Why You Should Care About Your Crawl Space
Of all the areas of a home that shouldn’t be neglected, the foundation is the most overlooked, with the phrase, “out of sight, out of mind” easily explaining why. Most homes are built on foundations of a concrete slab, a basement or a crawl space. There’s not much to do for a concrete slab except check for cracks; and a basement usually has room to move around and check for issues like flooding or structural damage. But unless there’s a compelling reason to investigate (or you enjoy caving), for most homeowners, venturing into a small, dark crawl space just isn’t happening.
The air you breathe
One of the most important reasons why you should care about your crawl space is the potential for unhealthy air in your living area. The crawl space is filled with ductwork, pipes and electrical cords that all help you enjoy many of the comforts of your home. But, over time, if the crawl space is not maintained, critters can find a way in and cause substantial damage. Torn or separated ductwork brings contaminated air right up into the home. You don’t want to know what you and your family are breathing if you’ve got pests living, doing battle, procreating and dying in your crawl space.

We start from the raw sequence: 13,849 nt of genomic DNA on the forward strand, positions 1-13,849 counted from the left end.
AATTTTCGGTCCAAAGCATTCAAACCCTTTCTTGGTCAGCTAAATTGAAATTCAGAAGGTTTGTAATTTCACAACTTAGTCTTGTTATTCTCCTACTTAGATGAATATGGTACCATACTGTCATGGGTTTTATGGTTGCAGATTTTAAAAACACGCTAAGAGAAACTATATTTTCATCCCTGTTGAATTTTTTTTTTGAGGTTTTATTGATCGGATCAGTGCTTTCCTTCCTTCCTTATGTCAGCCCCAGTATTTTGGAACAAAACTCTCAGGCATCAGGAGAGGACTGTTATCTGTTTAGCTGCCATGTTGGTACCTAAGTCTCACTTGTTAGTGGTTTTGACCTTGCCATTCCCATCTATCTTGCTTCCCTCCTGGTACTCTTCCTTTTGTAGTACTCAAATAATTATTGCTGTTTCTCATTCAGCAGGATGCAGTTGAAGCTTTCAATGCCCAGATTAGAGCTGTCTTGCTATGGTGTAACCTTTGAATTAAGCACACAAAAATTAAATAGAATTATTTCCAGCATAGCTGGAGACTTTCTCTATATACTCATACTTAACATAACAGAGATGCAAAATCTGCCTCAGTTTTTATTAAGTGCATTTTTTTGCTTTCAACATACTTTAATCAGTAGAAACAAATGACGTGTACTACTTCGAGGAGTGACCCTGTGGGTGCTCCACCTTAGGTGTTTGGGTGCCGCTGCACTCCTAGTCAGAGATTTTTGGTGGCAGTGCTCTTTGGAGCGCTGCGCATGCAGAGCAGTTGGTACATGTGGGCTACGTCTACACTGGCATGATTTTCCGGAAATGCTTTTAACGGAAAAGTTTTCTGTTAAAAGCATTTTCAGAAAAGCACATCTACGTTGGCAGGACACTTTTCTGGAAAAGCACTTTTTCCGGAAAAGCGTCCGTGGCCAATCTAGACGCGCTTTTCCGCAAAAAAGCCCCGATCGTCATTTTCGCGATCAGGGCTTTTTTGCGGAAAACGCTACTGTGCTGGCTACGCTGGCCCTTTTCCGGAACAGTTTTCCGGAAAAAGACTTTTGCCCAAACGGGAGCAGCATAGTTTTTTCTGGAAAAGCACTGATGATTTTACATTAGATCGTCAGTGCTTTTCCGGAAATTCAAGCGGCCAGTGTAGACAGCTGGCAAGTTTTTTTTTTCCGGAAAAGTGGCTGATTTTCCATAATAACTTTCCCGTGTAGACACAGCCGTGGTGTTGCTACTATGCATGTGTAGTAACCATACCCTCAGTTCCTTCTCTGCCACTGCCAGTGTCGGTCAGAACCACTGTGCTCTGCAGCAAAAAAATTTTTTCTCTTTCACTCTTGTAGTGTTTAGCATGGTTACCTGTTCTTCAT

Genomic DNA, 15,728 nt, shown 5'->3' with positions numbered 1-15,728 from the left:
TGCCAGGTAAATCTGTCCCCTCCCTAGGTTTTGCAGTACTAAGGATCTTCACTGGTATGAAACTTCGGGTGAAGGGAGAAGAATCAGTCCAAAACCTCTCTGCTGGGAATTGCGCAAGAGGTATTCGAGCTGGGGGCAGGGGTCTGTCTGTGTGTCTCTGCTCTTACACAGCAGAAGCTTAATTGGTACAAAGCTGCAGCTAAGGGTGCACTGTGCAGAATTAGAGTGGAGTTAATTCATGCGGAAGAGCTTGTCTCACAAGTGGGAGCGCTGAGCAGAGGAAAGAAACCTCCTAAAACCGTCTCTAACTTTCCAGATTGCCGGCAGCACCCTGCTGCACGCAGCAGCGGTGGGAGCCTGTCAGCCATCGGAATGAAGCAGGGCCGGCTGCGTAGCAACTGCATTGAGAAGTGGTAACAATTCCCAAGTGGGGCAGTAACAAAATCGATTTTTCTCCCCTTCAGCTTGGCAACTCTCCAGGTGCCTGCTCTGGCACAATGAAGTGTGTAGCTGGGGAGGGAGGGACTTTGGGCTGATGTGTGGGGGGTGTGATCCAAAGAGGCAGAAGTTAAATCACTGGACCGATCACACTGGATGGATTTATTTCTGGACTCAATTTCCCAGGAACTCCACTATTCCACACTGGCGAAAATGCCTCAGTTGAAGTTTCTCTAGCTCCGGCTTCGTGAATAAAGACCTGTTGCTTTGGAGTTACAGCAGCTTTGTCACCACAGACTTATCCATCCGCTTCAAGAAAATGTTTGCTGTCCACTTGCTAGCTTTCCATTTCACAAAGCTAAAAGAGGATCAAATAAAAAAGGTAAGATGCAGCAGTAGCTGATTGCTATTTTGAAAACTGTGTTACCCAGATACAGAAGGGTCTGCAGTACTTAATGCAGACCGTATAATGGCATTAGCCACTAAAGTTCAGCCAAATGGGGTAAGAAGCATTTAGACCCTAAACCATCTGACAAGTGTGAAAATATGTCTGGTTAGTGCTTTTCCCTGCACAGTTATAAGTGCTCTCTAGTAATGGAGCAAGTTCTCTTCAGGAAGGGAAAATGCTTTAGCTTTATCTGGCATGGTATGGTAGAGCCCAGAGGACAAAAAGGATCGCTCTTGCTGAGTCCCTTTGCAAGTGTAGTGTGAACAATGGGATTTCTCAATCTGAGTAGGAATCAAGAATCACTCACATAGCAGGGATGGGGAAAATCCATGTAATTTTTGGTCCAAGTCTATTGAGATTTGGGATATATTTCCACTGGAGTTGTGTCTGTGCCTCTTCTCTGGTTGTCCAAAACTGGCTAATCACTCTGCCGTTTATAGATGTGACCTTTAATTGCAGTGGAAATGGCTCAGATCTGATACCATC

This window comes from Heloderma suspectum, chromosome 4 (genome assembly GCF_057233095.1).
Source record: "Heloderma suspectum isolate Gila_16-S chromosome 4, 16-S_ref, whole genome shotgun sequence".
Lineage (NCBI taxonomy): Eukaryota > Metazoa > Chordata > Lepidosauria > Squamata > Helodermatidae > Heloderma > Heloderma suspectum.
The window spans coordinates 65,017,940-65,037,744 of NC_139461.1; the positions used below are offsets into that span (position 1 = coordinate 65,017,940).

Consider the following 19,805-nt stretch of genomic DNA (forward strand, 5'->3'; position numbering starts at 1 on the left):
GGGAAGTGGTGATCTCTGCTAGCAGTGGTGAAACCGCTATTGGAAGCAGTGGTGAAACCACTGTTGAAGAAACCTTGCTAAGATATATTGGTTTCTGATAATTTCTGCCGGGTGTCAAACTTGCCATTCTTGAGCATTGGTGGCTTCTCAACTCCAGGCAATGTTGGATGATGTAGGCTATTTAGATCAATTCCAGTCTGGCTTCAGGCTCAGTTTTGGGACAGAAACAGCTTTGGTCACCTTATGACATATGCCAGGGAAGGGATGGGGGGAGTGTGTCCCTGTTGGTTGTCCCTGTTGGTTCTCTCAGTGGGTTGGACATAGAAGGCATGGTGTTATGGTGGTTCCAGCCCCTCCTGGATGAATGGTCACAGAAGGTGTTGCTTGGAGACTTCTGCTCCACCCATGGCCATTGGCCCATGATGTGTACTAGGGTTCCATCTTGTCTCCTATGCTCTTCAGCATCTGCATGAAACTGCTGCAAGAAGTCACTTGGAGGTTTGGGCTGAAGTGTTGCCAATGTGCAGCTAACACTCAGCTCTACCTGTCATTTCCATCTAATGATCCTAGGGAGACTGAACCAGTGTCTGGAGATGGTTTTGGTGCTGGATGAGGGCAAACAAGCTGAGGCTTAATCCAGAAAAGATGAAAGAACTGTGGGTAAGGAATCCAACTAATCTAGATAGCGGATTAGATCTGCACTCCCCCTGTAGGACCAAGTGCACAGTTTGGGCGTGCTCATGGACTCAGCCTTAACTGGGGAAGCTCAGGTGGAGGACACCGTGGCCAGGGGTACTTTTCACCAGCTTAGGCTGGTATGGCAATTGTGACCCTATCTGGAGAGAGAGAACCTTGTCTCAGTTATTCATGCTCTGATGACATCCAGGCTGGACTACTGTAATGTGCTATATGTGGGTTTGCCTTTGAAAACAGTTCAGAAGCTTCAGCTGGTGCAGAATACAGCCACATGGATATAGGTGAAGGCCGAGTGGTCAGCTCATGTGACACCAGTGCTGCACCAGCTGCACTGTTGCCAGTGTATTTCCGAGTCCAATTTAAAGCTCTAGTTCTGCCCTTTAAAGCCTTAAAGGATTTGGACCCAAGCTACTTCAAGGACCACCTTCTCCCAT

Another air-born risk is radon. This colorless, odorless gas naturally releases from the ground in small amounts and usually dissipates harmlessly. It is only dangerous in large concentrations, which can occur in an improperly vented or otherwise unprotected crawl space. To check your home’s radon levels, an inexpensive test kit provides general measurements. A professional can give precise levels and help with protection efforts.
Too much moisture
Mold, mildew and dry rot are the enemies of a healthy crawl space, all the result of too much moisture building up. Along with radon, water vapor is constantly being released from the ground, and if your home doesn’t have good protection or is left untreated, severe damage to the structural integrity of the foundation can result. Moisture buildup has a number of potential causes, including: improper grading and/or gutter downspouts not directing water away from the home, disconnected or torn dryer vents and disconnected or broken plumbing lines.
Once the moisture source has been identified and fixed, it’s important to remove all the wet debris (including saturated insulation which should be replaced with treated insulation), remove any standing water using a sump pump or French drain, remove any residual moisture using dehumidifiers or fans and install vapor barriers. Ensuring proper ventilation with foundation vents and encapsulating the crawl space will help reduce dust mites and other allergens, eliminate odors, enhance energy efficiency and reduce heating/cooling costs.
Get the job done right
Most crawl spaces are tricky and/or icky to navigate, but because of the importance of keeping them well maintained, it’s essential to hire a reputable company that will do a good job. Since most homeowners can’t double-check the quality of work performed, the contractor should be willing to shoot a video of the crawl space once the work is finished to prove the work was completed satisfactorily.